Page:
Detroit — There’s no arguing that 2018 didn’t go the way Michigan State hoped it would on the football field.
After winning 10 games in 2017, the Spartans had high hopes entering the season expecting to compete in the Big Ten East behind a defense that would end up among the best in the nation and an offense led by a quarterback who had just gained more total yards in a season than everyone but one player in program history.
It didn’t take long, though, for the offense to start struggling, namely quarterback Brian Lewerke. He threw four interceptions in the first three games — one in the opener against Utah State, another in the end zone during a three-point loss at Arizona State and two more in a win at Indiana.
Another interception came the next week against Central Michigan and then one a week later in a loss to Northwestern. There was one more in the come-from-behind win at Penn State, which seemed to signal the turning point for the Spartans season.
However, Lewerke injured his shoulder that game and struggled with it the rest of the year. By the time he’d finished, Lewerke played in 11 games, starting 10. He threw at least one interception in all but one game.
“I think he played hurt last year a little bit, no question that he did and that impacted the football games,” coach Mark Dantonio said at the Horatio Williams Foundation on Wednesday. “But he wanted to and was good enough to try. Those types of things happen like that, but he’ll be ready to go, and our other guys will as well.”
The poor play and the injury took a toll on Lewerke, and as it turns out, the team. After Saturday’s spring game, Lewerke admitted he didn’t handle the difficulty of the 2018 season well.
“Obviously last year was kind of a tough year for me,” Lewerke said. “I think it, maybe, affected the whole team. My attitude could have been better I think. (Dantonio) wants me to be more positive, more lively for the entire team.”
It’s exactly what Dantonio expects out of a fifth-year senior.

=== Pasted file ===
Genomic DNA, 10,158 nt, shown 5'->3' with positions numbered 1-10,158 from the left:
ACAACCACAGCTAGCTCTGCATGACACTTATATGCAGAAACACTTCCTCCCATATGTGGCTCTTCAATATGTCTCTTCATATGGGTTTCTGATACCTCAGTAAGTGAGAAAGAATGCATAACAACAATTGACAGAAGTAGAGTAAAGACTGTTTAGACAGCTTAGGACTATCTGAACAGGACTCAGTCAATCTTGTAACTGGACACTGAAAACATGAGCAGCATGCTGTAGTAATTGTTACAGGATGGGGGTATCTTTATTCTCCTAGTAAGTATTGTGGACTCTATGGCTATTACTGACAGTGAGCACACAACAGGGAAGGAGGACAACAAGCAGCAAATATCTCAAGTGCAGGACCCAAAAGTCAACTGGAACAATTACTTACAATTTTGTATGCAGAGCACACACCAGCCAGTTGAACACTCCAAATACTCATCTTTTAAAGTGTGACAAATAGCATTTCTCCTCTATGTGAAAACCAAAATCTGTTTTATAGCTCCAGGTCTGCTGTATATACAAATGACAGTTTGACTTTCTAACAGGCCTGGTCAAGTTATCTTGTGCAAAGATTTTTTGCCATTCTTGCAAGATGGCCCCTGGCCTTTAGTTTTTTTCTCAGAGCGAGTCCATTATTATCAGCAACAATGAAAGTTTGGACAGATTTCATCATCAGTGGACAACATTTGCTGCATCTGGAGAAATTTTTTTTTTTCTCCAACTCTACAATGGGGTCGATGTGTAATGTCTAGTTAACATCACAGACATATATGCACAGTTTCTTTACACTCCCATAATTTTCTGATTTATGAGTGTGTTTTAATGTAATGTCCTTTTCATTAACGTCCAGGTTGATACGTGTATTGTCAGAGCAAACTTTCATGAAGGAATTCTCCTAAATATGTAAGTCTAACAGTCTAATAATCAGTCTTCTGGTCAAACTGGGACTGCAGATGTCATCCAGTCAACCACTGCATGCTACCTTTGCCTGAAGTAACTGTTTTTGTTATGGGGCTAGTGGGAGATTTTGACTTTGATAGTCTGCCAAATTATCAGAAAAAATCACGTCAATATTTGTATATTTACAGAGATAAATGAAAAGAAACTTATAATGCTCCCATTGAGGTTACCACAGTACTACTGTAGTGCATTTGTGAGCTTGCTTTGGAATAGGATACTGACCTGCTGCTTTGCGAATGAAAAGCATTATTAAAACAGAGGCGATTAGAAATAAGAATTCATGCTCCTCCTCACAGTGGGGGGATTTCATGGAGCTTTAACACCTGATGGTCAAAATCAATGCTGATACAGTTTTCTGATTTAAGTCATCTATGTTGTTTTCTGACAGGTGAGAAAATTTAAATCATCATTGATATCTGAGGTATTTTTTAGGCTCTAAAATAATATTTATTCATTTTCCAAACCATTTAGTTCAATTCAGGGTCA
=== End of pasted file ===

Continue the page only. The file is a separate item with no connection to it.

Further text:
As he spoke during a coaches clinic in Detroit on Wednesday, Dantonio preached the value of leadership and team chemistry. Having his veteran quarterback at the forefront will be critical whether he’s playing well or not.
“When you play at a place like Michigan State or any of these big places you can’t be thin skinned because you’re gonna take criticism,” Dantonio said. “Same with the coach and especially the quarterback. There’s gonna be criticism leveled at you from some direction at some point in your time. You need to be able to control that and use that to fuel yourself and hit the reset button.”
Lewerke will be hitting a reset button after completing just 54.3 percent of his passes last season for 2,040 yards with eight touchdowns and 11 interceptions. The goal will be to get closer to 2017 when Lewerke threw for 2,793 yards and 20 touchdowns with seven interceptions while running for 559 yards.
“I have high expectations,” Dantonio said. “He’s a fifth-year senior and has a great deal of ability and he’s led in a very positive way in the past and been very productive, especially when you go back to ’17, he was a very productive quarterback.”
With the spring game finished, Dantonio and his staff move to the offseason. Dantonio will meet with every player over the next few weeks and he said on Wednesday he expects everyone back when preseason camp begins.
Until then, the Spartans will focus on continuing to put 2018 in the rearview mirror.
“I always think, as much as anything it’s chemistry,” Dantonio said. “Chemistry and work ethic get you places. We’ve got great chemistry, we’ve got great work ethic. Guys come to work every single day, they don’t complain, don’t moan about things. We just keep pushing.
“That’s what I believe and that’s pretty much what every coach believes. It’s how you do the little things that allow you to do the big things, so we just keep going.”
Dantonio was in a hurry to finish his presentation at the coaches clinic so he could head over to Comerica Park and check out the Tigers and the Pirates.
Dantonio knew Pirates catcher Jacob Stallings when he was a young boy and wanted to catch up. Jacob Stallings is the son of Kevin Stallings, who was a basketball coach at Kansas the same time Dantonio was on the Kansas football staff and they lived in the same neighborhood.
“I haven’t seen him in a long time,” Dantonio said.
Dantonio also got a chance to drop into the Fox Sports Detroit broadcast booth to catch up with former Spartan and Tigers analyst Kirk Gibson.